Cachorrão reiterates love for BJJ, talks Frankie Edgar’s ground evolution

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Flavio Almeida

Flavio Almeida

Black-belt Ricardo “Cachorrão” Almeida, 36, has collected MMA titles and a record of 13w-5l. But the triumphs keep coming thanks to a mind that’s more and more willing to learn and put its BJJ to the test.

It’s what the New Jersey-based Brazilian fighter did at the recent Worlds No-Gi, when he took gold at the senior 1’s medium heavyweight division.

The Frankie Edgar professor also has four weeks left of taping for TUF 19, in whose finale his pupil will face BJ Penn.

Cachorrão talked about that and other subjects to GRACIEMAG after his victory in the Walter Pyramid.

GRACIEMAG: What lesson have you learned after nabbing gold in the Worlds No-Gi 2013, Ricardo?

RICARDO CACHORRÃO: I love BJJ like I did on my first day. I loved being a part of this great party that is the Worlds No-Gi. It was my first competition in the Pyramid, and I will carry many memories from that day. My brother, Flávio Cachorrinho, was bouncing from a knee surgery he had that week and even so he was there yelling at me from his wheelchair. And seeing my brother like that scared me; I have a lot of commitments and responsibilities and for the first time I stepped on the mat afraid of getting hurt. If BJJ isn’t used with great caution and respect, it can be harmful to everyone, including the champions.

Please walk us through your final versus Fábio Alexandre of Carlson Gracie.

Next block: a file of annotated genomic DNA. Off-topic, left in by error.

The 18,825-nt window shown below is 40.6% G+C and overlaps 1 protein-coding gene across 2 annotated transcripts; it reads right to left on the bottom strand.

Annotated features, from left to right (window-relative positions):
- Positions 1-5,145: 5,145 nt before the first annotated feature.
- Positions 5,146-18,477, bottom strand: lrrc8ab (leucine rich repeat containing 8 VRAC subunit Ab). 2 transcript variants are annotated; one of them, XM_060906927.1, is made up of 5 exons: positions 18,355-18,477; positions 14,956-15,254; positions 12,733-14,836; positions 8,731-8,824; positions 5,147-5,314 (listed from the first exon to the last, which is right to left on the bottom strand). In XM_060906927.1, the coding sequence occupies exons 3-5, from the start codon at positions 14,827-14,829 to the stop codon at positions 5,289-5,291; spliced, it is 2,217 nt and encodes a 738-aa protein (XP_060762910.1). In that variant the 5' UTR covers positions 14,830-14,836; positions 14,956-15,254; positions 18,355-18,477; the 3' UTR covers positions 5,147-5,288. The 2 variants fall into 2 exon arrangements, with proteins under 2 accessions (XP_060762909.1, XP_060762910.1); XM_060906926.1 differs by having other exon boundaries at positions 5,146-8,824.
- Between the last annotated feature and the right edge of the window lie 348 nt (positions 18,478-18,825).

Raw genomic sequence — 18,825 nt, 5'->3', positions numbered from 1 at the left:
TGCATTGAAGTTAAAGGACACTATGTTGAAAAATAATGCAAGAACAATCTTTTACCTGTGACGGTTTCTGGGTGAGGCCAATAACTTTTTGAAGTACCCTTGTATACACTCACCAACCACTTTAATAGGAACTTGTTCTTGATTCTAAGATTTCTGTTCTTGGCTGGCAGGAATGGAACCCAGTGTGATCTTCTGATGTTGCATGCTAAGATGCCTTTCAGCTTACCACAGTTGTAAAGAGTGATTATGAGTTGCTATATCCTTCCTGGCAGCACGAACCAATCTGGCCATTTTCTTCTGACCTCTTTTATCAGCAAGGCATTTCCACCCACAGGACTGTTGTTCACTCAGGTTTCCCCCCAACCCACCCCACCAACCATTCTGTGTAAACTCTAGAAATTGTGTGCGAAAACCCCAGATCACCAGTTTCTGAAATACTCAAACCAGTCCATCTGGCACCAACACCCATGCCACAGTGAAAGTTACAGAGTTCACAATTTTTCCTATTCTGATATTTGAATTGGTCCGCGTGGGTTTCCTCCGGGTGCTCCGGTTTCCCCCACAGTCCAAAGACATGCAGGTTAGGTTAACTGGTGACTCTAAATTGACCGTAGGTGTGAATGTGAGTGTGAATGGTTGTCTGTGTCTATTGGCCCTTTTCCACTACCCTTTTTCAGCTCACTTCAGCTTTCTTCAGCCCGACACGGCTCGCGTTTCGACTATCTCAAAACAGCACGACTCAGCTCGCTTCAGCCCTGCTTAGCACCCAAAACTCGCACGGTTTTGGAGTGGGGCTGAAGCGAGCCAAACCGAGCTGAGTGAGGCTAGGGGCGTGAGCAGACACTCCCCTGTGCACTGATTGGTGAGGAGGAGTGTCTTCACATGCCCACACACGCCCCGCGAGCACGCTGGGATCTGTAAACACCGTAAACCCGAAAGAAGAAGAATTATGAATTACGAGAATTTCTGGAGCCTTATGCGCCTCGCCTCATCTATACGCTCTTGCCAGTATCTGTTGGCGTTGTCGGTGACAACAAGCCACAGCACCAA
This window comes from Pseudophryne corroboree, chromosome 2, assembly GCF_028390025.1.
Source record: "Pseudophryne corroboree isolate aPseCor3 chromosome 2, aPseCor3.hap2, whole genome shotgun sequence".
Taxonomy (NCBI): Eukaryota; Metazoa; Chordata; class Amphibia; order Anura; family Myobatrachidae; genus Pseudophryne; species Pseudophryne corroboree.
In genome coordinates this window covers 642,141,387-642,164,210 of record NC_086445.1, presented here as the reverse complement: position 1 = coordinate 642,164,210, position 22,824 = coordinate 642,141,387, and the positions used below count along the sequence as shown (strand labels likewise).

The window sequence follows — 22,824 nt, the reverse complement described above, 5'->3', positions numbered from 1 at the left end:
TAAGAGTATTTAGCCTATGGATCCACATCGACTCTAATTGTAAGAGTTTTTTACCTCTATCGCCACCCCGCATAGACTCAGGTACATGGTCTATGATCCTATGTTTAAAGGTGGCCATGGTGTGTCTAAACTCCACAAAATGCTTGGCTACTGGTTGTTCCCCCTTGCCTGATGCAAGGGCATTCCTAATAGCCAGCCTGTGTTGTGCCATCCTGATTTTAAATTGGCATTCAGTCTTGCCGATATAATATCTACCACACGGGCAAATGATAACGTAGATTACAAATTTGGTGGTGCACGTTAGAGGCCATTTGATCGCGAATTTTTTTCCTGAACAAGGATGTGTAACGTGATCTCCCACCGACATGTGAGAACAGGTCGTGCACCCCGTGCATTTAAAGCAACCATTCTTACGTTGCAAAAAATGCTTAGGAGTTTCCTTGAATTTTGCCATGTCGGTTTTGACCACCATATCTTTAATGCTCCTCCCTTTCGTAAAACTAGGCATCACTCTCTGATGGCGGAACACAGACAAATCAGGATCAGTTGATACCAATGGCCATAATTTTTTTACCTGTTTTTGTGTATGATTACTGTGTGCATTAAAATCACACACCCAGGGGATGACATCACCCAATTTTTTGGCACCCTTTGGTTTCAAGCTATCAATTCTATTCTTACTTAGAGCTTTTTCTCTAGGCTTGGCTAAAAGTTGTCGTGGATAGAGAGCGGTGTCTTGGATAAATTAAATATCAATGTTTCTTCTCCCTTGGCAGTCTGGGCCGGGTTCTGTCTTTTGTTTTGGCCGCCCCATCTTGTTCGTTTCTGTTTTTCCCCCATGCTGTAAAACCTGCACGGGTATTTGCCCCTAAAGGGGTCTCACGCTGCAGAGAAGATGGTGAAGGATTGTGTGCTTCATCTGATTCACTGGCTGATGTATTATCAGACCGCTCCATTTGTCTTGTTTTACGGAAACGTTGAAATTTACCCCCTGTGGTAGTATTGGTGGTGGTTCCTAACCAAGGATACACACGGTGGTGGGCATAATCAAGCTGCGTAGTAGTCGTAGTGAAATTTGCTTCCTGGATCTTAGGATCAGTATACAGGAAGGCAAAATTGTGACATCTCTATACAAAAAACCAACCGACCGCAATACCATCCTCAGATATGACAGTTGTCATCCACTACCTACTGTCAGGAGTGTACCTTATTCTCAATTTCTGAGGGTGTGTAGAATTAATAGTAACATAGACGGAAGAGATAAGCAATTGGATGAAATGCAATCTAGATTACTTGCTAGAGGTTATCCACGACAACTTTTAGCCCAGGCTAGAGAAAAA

I knew Fábio was an IBJJF, he knows the rules well and has a strong half-guard. I tried to fight without erring. In a five-minute match it is really rough coming back from a mistake, so I fought on his mistakes. When he gave me room I scored advantages and then the points. When it was time to let my game loose the time ran out. I think I fought reasonably well, within the game and the rules.

You are recording the next TUF on Frankie Edgar’s team. What have you been learning over there?

It is an insane routine of two training sassions a day and two fights a week, one at each weight. It’s a unique, very interesting experience. We still have another three weeks left to shoot.

Frankie beat BJ twice by unanimous decision, in 2010, imposing his boxing and mobility. How is his BJJ at this point?

Frankie loves BJJ and is getting tougher on the ground every day. He will be picking up the black belt by the end of the year. I think it’s gonna be a great fight. I’m a big fan of BJ’s – he’s one of the greatest talents in MMA. But I believe Frankie put in a lot more hours of mat and training than BJ in that last few years. Frankie always evolves technically between his fights. So it’s gonna be BJ’s talent versus Frankie’s tenacity.

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